For example, strategic use of Availability Zones contributes to the fault tolerance and high availability of an Elastic Runtime deployment. Healthy recovery requires historical analysis of the resources in a failed zone, and the ability to isolate related components as the problem evolved.
Persistent data also presents a unique challenge, especially given the ephemeral nature of PCF cells. A source of frequent issues in Pivotal Cloud Foundry environments is Long Running Processes (LRP) in PCF databases. LRP must be monitored closely. LRP metrics report the total number of LRP instances running, claimed or unclaimed on the cell. These metrics can then be used to monitor or troubleshoot database issues.
Enter VMware vRealize Operations
This is a familiar tool that your operations teams are already using for monitoring their data centers. vRealize Operations delivers continuous performance optimization based on intent, efficient capacity management, proactive planning and intelligent remediation. vRealize Operations can easily be extended through management packs to unify operations across SDDC, multiple clouds and from apps to infrastructure.
Blue Medora’s management pack for PCF extends vRealize Operations to deliver full-stack visibility into Pivotal Cloud Foundry, simplifying performance optimization and troubleshooting.
PCF Relationship Mapping Supported by Blue Medora
While Blue Medora supports key relationships within PCF, with the addition of infrastructure integrations or Management Packs, it also provides relational visibility into that underlying infrastructure. This can be data center entities like compute, storage, networking and more. Blue Medora also provides cloud infrastructure integrations for resources on AWS, Azure, GCP, IBM Cloud and Alibaba.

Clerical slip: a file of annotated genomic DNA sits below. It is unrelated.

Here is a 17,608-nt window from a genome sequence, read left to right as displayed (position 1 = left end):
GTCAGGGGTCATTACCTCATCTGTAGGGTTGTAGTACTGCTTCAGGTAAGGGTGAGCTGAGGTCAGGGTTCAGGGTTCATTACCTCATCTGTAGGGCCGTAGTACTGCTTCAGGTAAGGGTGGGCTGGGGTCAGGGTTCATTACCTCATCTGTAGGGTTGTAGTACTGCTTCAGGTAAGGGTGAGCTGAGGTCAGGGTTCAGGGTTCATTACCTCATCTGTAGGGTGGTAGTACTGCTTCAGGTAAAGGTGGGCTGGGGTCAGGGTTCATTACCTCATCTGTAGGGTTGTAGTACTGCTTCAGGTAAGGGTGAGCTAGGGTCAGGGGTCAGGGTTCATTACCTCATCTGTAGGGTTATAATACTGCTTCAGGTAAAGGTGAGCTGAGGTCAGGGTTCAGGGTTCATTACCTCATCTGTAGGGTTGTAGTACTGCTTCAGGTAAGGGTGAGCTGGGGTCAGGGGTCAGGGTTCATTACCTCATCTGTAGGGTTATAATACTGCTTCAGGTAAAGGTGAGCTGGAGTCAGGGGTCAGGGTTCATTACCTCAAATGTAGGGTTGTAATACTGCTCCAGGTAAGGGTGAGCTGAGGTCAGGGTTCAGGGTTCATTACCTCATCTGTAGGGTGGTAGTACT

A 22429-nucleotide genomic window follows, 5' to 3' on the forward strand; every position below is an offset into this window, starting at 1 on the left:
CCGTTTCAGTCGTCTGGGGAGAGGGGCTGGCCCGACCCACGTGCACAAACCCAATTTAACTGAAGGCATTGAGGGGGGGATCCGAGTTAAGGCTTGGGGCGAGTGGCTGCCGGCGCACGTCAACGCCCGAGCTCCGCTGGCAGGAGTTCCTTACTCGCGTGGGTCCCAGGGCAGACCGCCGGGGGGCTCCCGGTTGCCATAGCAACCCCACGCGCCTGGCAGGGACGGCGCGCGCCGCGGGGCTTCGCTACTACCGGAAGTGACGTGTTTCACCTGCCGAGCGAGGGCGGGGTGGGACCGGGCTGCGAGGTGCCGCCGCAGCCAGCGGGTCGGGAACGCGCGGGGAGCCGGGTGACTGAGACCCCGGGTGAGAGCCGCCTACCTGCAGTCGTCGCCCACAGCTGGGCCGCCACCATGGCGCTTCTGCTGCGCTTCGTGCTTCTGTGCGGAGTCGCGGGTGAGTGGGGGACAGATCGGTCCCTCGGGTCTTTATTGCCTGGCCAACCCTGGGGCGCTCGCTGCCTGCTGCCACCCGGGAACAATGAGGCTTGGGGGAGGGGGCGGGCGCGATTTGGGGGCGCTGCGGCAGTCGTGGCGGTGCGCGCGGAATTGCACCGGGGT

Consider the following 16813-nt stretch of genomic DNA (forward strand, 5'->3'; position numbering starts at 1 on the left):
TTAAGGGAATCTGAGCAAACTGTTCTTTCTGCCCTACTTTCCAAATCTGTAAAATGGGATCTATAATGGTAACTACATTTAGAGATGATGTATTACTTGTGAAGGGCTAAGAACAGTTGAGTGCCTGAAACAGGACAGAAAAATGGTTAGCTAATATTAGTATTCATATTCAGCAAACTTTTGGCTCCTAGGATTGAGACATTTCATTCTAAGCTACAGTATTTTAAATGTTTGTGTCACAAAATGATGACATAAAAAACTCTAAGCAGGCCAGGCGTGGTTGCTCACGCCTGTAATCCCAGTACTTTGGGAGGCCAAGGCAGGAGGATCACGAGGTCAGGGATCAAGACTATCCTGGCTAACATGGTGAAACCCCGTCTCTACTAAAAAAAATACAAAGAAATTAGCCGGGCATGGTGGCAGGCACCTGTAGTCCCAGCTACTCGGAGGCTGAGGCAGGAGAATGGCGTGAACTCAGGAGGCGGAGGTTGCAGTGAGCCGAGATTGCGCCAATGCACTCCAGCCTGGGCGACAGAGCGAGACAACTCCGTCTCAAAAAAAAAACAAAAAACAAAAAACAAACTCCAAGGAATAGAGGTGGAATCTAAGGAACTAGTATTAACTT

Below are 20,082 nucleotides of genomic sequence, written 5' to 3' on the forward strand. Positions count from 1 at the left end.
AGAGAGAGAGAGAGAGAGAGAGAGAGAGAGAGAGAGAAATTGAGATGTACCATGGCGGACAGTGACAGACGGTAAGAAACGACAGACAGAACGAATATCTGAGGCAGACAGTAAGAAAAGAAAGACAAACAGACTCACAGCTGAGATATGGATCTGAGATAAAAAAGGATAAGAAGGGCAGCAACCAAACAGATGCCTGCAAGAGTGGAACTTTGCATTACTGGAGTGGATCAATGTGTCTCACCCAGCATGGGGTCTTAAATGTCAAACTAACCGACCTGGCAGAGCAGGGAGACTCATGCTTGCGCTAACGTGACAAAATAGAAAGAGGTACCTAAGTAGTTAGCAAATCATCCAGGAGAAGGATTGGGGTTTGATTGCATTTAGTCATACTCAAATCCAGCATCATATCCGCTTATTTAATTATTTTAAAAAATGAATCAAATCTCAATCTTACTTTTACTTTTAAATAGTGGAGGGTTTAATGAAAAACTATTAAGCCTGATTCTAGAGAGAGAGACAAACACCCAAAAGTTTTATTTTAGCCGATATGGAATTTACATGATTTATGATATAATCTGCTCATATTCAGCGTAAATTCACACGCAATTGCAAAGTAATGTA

How does Blue Medora’s Pivotal Cloud Foundry management pack gather data?
The Blue Medora Nozzle is a Cloud Foundry component that collects metrics from the Loggregator Firehose and exposes them via a RESTful API. Before the Nozzle can be configured, it must be deployed.
- Nozzle listens to Firehose and caches data
- Presents REST API that Blue Medora products use to access cached data
There are multiple ways to deploy the Nozzle:
1. PCF Tile – PCF only, provides nice UI for Nozzle configuration
2. Cloud Foundry App – Deploy just like a regular app on Cloud Foundry
3. Bosh Deployment – Running Bosh commands to deploy (high chance of customer error)
4. Deploy as Go App – Deploy and run source code in Go environment (requires decent amount of Go programming language knowledge)
Dashboards and Reporting
Blue Medora’s PCF management pack provides six dashboards, 13 reports, access to 500+ metrics, and 144 alerts based on Pivotal recommendations. The dashboards provide administrators and users a view into their PCF environment. The Overview dashboard is the most comprehensive look:
This dashboard shows the health of PCF objects based on metrics such as the number of services, number of applications, CPU usage, memory usage, disk usage, and more.
An Applications dashboard also visualizes application instance dependencies, and provides KPIs from the App, Cells and VMs that relate to it.
The Blue Medora management pack provides 13 different reports:
We also provide 144 different alerts based on Pivotal recommendations and industry standard best practices:
Custom dashboards can be created, as well. Say for example, you would like to see object topologies for Foundations and Availability Zones:
The PCF management pack for vROps from Blue Medora provides detailed insight into enterprise-grade PCF deployments. For more information or a free trial of the product please contact email@example.com or go to https://s3.amazonaws.com/docs.bluemedora.com/vROps/PCF/Default.htm.